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One week after Leevi and his twin brother celebrated their second birthday Leevi got sick. On August 25, 2017 Leevi was taken to a local emergency because he was inconsolable and vomiting. Thankfully, the doctor that was working ordered a CT Scan that showed a mass in Leevi's brain. Leevi had to endure the pain of having an intraosseous line placed due to dehydration. Leevi was then flown to Janet Weis Children's Hospital for fear of increased intracranial pressure. Leevi remained stable and received Neurosurgery on August 28, 2017 that lasted seven grueling hours. a few hours later we received the Pathology report that turned our world upside down: Leevi had brain cancer (grade 3 Anaplastic Ependymoma). Leevi was stable following neurosurgery but physically was back at square one. Leevi could no longer hold his head up independently, pull himself up to a standing position, feed himself or walk. Leevi started vigorous PT and OT. During this time we met up with his Radiologist and Oncologist to come up with a game plan. Two days after neurosurgery Leevi was discharged from the hospital but we remained on site for the following three months at our local Ronald McDonald House. For the next three months family members cared for our other two children; Aiden aged 6 and Wiatt aged 2 while we gave Leevi every fighting chance we had. Two weeks post-op Leevi went back under general anesthesia to have his Mediport placed for his upcoming treatments. Two weeks after his port was placed Leevi started his cycle of 33 intense radiation treatments to his Posterior Fossa. Leevi fought through the radiation but had a very hard time with the Chemotherapy treatments that followed! Leevi lost weight, was constantly nauseous, vomited, and his blood counts plummeted leaving him with virtually no immune system. He spent the next few month fighting for his life while his father and i helplessly watched. Leevi is a very strong little boy. He fought his brain cancer head on and WON! Leevi is currently in remission but his battle is far from over. Leevi has to have MRI's performed every 3-4 months due to the aggressive nature of the cancer. Every other scan will be done under general anesthesia and last approximately five hours because his brain and entire spinal column has to be scanned. The other scans will be shorter and done under sedation and will only scan his brain. During Leevis's extensive treatment regimen and hospitalizations the only thing he enjoyed and looked forward to was his wagon rides around the hospital. Of course, Leevi had to wear a mask to protect him from germs but he didn't mind at all because he got to leave his hospital room! His leisurely wagon rides were the only thing that gave Leevi a sense of "normalcy" during the most trying time of his two short years of life! Our family is currently planning a trip to Washington, D.C. to attend the annual CERN Foundations butterfly release to celebrate Leevi and many other children who had to endure brain cancer and its many unpleasant side effects and treatments. Our family will be purchasing a wagon from the Radioflyer company for our trip so that Leevi can be as comfortable as possible and save his energy. Janet Weis Children's Hospital in Danville, Pennsylvania would be a very deserving recipient of the Wagons for Good. The facility treats a large number of patients each year. Some include surgical patients, oncology patients as well as NICU/ICU patients. Thanks you for this amazing opportunity! God Bless.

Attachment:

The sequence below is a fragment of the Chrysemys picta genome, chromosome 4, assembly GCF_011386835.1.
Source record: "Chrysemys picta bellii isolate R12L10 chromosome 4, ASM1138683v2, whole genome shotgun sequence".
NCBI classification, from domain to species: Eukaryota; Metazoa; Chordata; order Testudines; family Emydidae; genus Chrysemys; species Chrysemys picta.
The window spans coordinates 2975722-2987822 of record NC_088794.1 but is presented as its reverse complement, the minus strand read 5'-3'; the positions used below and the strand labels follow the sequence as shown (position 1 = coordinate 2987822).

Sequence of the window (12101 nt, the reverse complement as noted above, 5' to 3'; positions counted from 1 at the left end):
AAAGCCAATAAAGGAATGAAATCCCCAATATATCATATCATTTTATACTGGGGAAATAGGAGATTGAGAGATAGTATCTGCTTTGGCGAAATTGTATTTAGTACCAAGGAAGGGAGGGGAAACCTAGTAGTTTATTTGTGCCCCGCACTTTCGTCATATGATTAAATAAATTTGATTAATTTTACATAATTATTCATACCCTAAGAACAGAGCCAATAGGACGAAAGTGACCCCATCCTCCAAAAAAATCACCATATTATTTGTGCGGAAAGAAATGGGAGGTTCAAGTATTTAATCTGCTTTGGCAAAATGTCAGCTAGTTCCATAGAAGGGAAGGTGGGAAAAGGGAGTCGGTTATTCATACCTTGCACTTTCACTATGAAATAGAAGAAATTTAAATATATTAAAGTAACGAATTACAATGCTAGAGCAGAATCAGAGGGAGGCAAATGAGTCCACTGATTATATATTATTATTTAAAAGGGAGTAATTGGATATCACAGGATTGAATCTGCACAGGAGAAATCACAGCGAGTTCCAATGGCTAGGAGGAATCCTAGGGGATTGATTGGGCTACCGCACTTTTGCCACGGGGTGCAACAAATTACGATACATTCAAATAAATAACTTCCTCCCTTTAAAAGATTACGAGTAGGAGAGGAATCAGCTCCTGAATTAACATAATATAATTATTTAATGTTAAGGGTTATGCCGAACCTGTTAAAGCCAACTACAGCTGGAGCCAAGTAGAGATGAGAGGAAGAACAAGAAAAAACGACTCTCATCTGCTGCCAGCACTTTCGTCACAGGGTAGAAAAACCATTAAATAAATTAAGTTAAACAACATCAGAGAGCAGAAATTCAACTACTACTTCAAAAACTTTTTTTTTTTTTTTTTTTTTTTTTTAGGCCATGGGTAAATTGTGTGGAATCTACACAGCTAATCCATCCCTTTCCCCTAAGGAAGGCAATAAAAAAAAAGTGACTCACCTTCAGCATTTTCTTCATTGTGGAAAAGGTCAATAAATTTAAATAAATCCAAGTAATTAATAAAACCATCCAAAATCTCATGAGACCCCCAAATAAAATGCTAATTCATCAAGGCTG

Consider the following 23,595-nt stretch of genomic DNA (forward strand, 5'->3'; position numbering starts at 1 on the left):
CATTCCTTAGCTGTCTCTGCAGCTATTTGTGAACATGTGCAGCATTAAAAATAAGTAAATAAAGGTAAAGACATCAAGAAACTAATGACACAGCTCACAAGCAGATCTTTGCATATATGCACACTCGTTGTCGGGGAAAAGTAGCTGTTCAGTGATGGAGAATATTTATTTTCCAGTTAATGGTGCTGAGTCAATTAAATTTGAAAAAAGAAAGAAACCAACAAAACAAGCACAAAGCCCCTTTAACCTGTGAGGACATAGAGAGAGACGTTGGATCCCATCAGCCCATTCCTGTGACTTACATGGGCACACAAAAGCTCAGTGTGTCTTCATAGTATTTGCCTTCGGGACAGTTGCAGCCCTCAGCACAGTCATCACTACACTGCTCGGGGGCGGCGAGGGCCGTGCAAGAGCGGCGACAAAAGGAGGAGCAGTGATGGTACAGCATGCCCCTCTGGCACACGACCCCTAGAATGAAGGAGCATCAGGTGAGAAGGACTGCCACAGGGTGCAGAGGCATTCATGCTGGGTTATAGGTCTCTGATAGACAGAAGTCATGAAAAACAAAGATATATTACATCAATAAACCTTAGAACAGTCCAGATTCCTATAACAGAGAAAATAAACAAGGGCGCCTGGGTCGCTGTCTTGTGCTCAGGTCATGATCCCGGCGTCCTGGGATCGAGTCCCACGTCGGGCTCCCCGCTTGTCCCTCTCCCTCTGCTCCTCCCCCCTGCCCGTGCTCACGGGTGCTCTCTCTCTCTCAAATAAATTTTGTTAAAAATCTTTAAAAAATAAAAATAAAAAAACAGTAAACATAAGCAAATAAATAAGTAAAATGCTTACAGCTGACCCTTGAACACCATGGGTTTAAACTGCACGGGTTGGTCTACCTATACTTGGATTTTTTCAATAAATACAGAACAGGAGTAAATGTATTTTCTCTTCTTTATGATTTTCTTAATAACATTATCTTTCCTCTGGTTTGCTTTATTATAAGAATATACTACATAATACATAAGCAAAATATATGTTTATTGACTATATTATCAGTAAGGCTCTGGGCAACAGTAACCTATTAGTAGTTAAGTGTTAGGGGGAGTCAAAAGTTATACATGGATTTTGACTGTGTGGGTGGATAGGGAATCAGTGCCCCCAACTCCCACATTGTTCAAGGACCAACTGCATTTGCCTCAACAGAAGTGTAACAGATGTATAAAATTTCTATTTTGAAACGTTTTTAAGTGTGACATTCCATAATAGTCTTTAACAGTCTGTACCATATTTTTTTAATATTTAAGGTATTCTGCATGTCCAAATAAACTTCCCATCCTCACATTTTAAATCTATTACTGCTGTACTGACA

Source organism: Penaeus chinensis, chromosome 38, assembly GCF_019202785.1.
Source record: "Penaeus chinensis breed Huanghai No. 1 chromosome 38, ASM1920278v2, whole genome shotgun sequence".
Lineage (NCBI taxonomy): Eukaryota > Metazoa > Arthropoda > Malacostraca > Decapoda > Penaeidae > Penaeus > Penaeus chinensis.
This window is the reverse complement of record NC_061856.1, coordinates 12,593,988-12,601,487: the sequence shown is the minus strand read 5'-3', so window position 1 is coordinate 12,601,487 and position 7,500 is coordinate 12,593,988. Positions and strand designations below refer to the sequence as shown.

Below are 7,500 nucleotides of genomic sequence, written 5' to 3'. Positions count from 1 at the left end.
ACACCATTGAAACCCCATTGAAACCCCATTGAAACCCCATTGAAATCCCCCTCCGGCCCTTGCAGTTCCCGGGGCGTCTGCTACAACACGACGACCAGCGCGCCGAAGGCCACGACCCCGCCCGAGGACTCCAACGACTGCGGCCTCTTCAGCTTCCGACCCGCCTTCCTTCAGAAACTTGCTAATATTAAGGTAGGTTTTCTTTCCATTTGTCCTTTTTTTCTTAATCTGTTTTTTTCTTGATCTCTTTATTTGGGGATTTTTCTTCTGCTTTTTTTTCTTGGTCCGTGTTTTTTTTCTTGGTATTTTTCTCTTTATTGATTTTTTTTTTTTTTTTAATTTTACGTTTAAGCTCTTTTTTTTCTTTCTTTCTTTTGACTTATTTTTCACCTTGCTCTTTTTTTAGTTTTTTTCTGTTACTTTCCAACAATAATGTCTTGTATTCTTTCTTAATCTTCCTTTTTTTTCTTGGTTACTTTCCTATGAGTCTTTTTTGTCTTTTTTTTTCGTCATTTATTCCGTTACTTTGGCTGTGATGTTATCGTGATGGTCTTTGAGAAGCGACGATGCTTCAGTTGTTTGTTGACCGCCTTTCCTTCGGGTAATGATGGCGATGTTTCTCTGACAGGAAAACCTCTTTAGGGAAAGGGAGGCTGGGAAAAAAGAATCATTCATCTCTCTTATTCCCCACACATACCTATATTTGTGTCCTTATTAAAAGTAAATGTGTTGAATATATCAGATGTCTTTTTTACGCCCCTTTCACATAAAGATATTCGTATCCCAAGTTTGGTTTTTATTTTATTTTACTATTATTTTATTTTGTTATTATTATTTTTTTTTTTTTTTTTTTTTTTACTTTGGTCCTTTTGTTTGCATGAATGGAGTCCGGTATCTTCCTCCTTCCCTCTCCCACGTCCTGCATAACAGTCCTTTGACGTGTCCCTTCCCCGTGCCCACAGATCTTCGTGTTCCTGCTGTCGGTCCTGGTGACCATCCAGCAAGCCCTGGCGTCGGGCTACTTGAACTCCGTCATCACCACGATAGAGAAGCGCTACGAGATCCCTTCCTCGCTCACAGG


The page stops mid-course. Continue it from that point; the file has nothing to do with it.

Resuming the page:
"Hi, Christmas 1951, I received a red Radio Flyer wagon from my Uncle Dave Wilkinson. I was eleven years old then. That was the year my father died. I kept it for over thirty years. It moved from Philadelphia to Cody, Wyoming and then to Florida. When I saw one for sale in a store I had to purchase it for our grandson, Austin.When Dad died in 1951, Mom sold the car. I used the wagon to transport the groceries home from the A&P store which was over a mile away. I also used the wagon to earn money by taking groceries home from the store for ladies that hired boys with wagons; as most people did not have cars. We had a Victory Garden on a vacant lot back then. I used the wagon to haul pails of water to the garden. I had a Germantown Courier newspaper route and later a Philadelphia Inquirer newspaper route. I remember using the wagon for delivering the Sunday papers. Once when I rebuilt the engine of my 1941 Ford, I used the wagon to transport the V 8 motor to our basement, where I put new pistons, rings, bearings a 3/4 race cam and aluminum heads on the motor. I used a tripod and chain hoist to remove and install the motor which weighed over 400 lbs. That was a tough wagon! When we moved to Cody, Wyoming the wagon went with us. We used it in gardening as we grew a lot of our vegetables. When we moved to Florida and Austin's mother, Faith, was his age, the older children used to pull her around in the wagon. Finally after years of service in Florida's humid wet climate I had to retire it."